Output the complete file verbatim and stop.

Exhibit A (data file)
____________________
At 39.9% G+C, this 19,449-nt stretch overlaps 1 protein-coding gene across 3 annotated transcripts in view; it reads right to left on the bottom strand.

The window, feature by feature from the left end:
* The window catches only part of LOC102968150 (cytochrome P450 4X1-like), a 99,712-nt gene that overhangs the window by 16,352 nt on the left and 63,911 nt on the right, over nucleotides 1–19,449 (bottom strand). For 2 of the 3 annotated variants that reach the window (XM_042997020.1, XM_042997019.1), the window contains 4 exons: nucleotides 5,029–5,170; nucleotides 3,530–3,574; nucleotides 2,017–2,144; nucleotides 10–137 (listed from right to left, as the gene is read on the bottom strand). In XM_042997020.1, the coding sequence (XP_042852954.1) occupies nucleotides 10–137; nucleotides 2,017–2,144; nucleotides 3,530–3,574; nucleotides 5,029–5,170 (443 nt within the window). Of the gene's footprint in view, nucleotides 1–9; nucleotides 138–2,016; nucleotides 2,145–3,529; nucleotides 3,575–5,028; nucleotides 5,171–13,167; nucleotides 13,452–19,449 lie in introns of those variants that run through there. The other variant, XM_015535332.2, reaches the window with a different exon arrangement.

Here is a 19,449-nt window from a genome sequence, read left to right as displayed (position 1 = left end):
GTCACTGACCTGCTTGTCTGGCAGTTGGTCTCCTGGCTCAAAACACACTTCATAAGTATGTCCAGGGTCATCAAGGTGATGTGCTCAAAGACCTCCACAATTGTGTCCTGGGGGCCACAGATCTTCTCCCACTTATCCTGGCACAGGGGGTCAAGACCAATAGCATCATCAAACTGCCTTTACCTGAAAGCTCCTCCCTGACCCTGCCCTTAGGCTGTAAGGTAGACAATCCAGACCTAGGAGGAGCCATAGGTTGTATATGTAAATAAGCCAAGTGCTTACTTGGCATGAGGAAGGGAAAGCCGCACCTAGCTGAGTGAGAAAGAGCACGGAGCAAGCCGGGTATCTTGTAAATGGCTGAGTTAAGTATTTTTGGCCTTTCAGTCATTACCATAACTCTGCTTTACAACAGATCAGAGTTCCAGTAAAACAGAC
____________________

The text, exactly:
At 39.9% G+C, this 19,449-nt stretch overlaps 1 protein-coding gene across 3 annotated transcripts in view; it reads right to left on the bottom strand.

The window, feature by feature from the left end:
* The window catches only part of LOC102968150 (cytochrome P450 4X1-like), a 99,712-nt gene that overhangs the window by 16,352 nt on the left and 63,911 nt on the right, over nucleotides 1–19,449 (bottom strand). For 2 of the 3 annotated variants that reach the window (XM_042997020.1, XM_042997019.1), the window contains 4 exons: nucleotides 5,029–5,170; nucleotides 3,530–3,574; nucleotides 2,017–2,144; nucleotides 10–137 (listed from right to left, as the gene is read on the bottom strand). In XM_042997020.1, the coding sequence (XP_042852954.1) occupies nucleotides 10–137; nucleotides 2,017–2,144; nucleotides 3,530–3,574; nucleotides 5,029–5,170 (443 nt within the window). Of the gene's footprint in view, nucleotides 1–9; nucleotides 138–2,016; nucleotides 2,145–3,529; nucleotides 3,575–5,028; nucleotides 5,171–13,167; nucleotides 13,452–19,449 lie in introns of those variants that run through there. The other variant, XM_015535332.2, reaches the window with a different exon arrangement.

Here is a 19,449-nt window from a genome sequence, read left to right as displayed (position 1 = left end):
GTCACTGACCTGCTTGTCTGGCAGTTGGTCTCCTGGCTCAAAACACACTTCATAAGTATGTCCAGGGTCATCAAGGTGATGTGCTCAAAGACCTCCACAATTGTGTCCTGGGGGCCACAGATCTTCTCCCACTTATCCTGGCACAGGGGGTCAAGACCAATAGCATCATCAAACTGCCTTTACCTGAAAGCTCCTCCCTGACCCTGCCCTTAGGCTGTAAGGTAGACAATCCAGACCTAGGAGGAGCCATAGGTTGTATATGTAAATAAGCCAAGTGCTTACTTGGCATGAGGAAGGGAAAGCCGCACCTAGCTGAGTGAGAAAGAGCACGGAGCAAGCCGGGTATCTTGTAAATGGCTGAGTTAAGTATTTTTGGCCTTTCAGTCATTACCATAACTCTGCTTTACAACAGATCAGAGTTCCAGTAAAACAGAC